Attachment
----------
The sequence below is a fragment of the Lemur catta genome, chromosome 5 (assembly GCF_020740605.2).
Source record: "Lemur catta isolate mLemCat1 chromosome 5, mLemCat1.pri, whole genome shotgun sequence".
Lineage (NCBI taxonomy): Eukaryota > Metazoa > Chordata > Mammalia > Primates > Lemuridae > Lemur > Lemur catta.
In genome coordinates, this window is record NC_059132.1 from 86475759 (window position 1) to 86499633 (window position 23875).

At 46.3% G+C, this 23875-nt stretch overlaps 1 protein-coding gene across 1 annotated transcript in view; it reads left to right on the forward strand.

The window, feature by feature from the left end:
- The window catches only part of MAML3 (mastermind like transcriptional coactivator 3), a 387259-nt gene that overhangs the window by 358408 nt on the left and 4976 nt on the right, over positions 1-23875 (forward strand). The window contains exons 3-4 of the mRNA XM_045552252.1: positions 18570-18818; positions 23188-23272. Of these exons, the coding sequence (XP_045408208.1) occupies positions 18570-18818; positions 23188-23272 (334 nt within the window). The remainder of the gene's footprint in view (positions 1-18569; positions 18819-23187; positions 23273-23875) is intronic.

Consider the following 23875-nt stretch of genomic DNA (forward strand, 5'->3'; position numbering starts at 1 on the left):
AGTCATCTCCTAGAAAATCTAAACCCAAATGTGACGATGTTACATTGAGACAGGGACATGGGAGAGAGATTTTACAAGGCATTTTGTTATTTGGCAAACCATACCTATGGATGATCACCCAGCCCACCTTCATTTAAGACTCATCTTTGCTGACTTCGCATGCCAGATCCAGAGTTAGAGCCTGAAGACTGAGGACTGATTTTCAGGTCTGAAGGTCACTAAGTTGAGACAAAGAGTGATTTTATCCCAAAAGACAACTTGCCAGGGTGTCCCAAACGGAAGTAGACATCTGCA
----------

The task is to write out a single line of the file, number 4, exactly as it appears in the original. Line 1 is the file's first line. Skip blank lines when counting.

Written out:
In genome coordinates, this window is record NC_059132.1 from 86475759 (window position 1) to 86499633 (window position 23875).